We chose to travel to Coca, as our intention was to visit the Yasuni Bioreserve. We flew from Quito and then journeyed by boat up the Napo River. 

Giant River Otter in Yasuni Bioreserve, Ecuador

Activities to do in the Amazon in Ecuador

Since the 1990s, tourism has been steadily growing in this area and it is now, surprisingly, easier than ever to have a genuine experience in this tropical rain forest. There are generally three types of accommodation, and tour – often combined with where you stay: a guided tour, booking a jungle lodge, or staying with indigenous people.

Guided tours can be booked both inside and outside of Ecuador, though tend to be cheaper when booked internally. These range from simple day trips into the jungle to multi-day treks. Basic shelter, in the form of cabanas or carpas (standard tents), as well as adequate food and water, should be provided by the tour company.

When visiting the Amazon in Ecuador, the main things to do centralize around watching wildlife and observing the wide array of flora in the rainforest. This is done mostly on foot and by boat. Hiking can get you up close and personal.

A non-motorized canoe can get you into areas not accessible by foot. You can also custom tailor your trip if you’re in search of birds, primates or other species in the forest. Other activities can include kayaking, swimming, canopy tours, and tower viewing. 

The Amazon Rain-forest is so full of life; embrace it for yourself during a week unlike any other. From Quito, you’ll travel to your new home in the jungle and meet the Quichua family who will host you in their village for the next four nights. Discover waterfalls on jungle walks and travel to an animal rescue center by canoe.

You’ll learn about medicinal plants and how to use a blowgun, experience a shaman ceremony, and walk to a jungle waterfall. Most importantly, you’ll befriend people few outsiders have the honor to even meet.

Hammock at Amazon lodge in Ecuador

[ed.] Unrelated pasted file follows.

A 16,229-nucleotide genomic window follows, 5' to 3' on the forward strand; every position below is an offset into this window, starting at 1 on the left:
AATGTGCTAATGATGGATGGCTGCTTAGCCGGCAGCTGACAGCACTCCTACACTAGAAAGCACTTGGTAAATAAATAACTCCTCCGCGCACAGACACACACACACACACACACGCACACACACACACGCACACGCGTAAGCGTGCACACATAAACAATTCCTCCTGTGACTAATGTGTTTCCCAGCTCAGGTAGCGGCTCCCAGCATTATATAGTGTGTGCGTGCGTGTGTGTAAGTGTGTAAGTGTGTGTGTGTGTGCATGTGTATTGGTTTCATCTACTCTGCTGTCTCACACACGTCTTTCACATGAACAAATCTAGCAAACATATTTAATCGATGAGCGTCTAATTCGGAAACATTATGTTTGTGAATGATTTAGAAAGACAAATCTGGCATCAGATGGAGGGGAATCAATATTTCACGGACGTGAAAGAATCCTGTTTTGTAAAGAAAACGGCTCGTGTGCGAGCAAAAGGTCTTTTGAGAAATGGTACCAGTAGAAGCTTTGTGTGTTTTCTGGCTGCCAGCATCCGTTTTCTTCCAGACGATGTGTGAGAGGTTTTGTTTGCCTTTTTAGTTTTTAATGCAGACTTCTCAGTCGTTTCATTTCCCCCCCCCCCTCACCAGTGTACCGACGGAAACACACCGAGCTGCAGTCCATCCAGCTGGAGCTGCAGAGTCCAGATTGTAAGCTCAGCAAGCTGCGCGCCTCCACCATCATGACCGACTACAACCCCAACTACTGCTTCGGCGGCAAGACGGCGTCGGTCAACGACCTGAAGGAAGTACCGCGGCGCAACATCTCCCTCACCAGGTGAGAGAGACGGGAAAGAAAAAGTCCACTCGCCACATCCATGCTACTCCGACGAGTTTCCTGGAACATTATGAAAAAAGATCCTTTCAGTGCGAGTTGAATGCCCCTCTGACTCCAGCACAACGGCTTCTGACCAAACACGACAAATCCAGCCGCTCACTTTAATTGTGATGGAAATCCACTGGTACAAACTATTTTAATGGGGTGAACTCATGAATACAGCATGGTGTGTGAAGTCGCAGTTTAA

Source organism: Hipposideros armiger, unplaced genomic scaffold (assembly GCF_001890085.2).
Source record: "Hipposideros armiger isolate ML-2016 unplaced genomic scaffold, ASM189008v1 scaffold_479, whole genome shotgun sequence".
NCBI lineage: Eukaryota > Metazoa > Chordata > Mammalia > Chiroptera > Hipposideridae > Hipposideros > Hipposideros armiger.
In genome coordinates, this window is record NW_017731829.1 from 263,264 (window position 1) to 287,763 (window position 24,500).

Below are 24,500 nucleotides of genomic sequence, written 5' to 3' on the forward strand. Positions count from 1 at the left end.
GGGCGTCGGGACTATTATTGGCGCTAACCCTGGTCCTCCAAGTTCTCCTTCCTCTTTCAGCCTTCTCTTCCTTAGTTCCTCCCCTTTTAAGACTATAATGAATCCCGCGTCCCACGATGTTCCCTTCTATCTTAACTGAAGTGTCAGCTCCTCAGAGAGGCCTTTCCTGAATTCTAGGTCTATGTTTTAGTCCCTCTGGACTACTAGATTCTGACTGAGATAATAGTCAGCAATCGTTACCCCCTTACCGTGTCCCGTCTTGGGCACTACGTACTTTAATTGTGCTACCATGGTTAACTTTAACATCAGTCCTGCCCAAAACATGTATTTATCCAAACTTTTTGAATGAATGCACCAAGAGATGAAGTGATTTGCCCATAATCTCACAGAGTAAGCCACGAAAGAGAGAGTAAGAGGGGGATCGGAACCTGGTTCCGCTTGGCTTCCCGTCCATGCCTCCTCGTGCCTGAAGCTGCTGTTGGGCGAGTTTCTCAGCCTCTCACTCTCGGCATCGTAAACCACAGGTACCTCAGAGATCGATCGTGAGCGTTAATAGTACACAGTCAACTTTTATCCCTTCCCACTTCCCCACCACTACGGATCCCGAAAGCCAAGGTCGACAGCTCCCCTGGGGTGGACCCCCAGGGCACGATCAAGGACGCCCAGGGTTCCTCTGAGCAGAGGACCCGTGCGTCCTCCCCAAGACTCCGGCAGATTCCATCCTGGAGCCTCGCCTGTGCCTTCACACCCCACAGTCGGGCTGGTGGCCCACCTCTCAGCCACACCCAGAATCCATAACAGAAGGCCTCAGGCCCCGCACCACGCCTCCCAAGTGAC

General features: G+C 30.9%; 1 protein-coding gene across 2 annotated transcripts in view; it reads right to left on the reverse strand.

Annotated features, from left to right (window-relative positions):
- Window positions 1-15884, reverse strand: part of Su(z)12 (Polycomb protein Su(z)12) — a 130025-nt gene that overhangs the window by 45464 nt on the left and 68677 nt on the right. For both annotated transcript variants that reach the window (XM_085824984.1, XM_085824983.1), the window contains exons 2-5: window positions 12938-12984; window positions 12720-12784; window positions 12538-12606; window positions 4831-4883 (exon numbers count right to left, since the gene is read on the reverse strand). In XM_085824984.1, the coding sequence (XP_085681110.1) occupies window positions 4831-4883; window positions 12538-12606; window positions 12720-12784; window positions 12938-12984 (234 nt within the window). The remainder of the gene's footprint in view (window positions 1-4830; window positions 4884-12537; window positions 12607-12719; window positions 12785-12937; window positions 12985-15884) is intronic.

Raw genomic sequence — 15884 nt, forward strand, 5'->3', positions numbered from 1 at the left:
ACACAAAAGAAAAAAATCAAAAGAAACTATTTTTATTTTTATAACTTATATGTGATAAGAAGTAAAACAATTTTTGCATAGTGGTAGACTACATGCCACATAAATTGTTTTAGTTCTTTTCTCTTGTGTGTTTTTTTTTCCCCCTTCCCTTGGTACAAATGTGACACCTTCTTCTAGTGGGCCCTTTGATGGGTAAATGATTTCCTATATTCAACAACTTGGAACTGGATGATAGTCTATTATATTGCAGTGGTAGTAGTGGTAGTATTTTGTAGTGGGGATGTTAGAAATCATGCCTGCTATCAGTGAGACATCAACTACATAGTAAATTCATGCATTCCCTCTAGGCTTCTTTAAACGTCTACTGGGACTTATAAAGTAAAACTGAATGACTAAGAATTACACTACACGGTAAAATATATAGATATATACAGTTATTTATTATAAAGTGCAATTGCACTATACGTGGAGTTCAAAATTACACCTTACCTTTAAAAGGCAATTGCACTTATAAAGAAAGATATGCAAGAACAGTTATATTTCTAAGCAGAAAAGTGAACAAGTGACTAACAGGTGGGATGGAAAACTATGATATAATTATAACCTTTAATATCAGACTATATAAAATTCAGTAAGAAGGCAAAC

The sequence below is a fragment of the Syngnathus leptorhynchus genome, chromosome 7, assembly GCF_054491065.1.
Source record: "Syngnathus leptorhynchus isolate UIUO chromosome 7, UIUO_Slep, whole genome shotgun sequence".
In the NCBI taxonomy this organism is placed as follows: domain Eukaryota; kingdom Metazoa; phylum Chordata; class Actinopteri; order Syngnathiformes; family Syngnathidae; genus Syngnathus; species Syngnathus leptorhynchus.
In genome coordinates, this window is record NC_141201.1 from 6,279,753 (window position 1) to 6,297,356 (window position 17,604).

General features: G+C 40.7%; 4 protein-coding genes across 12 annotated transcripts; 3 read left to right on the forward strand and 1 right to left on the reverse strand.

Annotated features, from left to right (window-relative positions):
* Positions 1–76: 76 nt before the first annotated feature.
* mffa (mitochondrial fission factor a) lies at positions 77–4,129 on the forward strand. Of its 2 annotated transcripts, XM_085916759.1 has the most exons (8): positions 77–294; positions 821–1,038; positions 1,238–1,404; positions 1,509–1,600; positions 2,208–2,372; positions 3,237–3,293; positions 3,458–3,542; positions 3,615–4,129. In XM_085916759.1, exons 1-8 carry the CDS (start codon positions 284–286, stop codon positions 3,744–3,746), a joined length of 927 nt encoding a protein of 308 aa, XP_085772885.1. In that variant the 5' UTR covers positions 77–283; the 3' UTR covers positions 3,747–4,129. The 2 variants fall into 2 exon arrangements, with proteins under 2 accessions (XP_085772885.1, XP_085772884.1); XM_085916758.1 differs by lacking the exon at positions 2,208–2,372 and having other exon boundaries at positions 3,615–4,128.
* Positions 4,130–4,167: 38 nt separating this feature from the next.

Ecuador Amazon Accommodation

Jungle lodges, wood and thatch type dwellings with communal eating/relaxing areas, are the most expensive costing typically under $100 per night and the most comfortable way to see the jungle, and often offer rewarding activities that tend to be structured daily, such as jungle walks and early morning canoe trips.

The most expensive jungle lodges ($250+) will have English-speaking naturalists, ornithologists, or otherwise qualified to give you in-depth information about the environment you’ve come to see.

Though this is ‘luxury’ travel it’s important not to forget that this is the jungle after all: a lack of 24-hour electricity, hot running water, and insect-free accommodation is something you may have to get used to. Most of the more well-established jungle lodges can be booked in Quito.

A stay with indigenous tribes is an amazing experience, and honestly like something right out of a documentary. A few of these are run through outside companies, but many are ecotourism projects embarked upon by tribes-people themselves, with help from an external contact; as such these are quite basic, and you may have to be prepared to bring your own mosquito net and rubber boots, among other essentials (speaking Spanish can also come in handy).

The focus often is on cultural exchange, so expect demonstrations from hunters and folkloric shows – and expect to share a little of your own culture, too. Staying with indigenous communities can be arranged in towns like Lago Agrio and Tena.

We chose to journey into the Yasuni Bioreserve during our visit, staying at the impressing Napo Wildlife Center, owned by the local Anangu tribe. It is the only lodge located inside the bio reserve and is very exclusive. Read about our experience: Exploring Parque Nacional Yasuni with Napo Wildlife Center.

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Titi monkey in Yasuni Bioreserve, Ecuador

Amazon Wildlife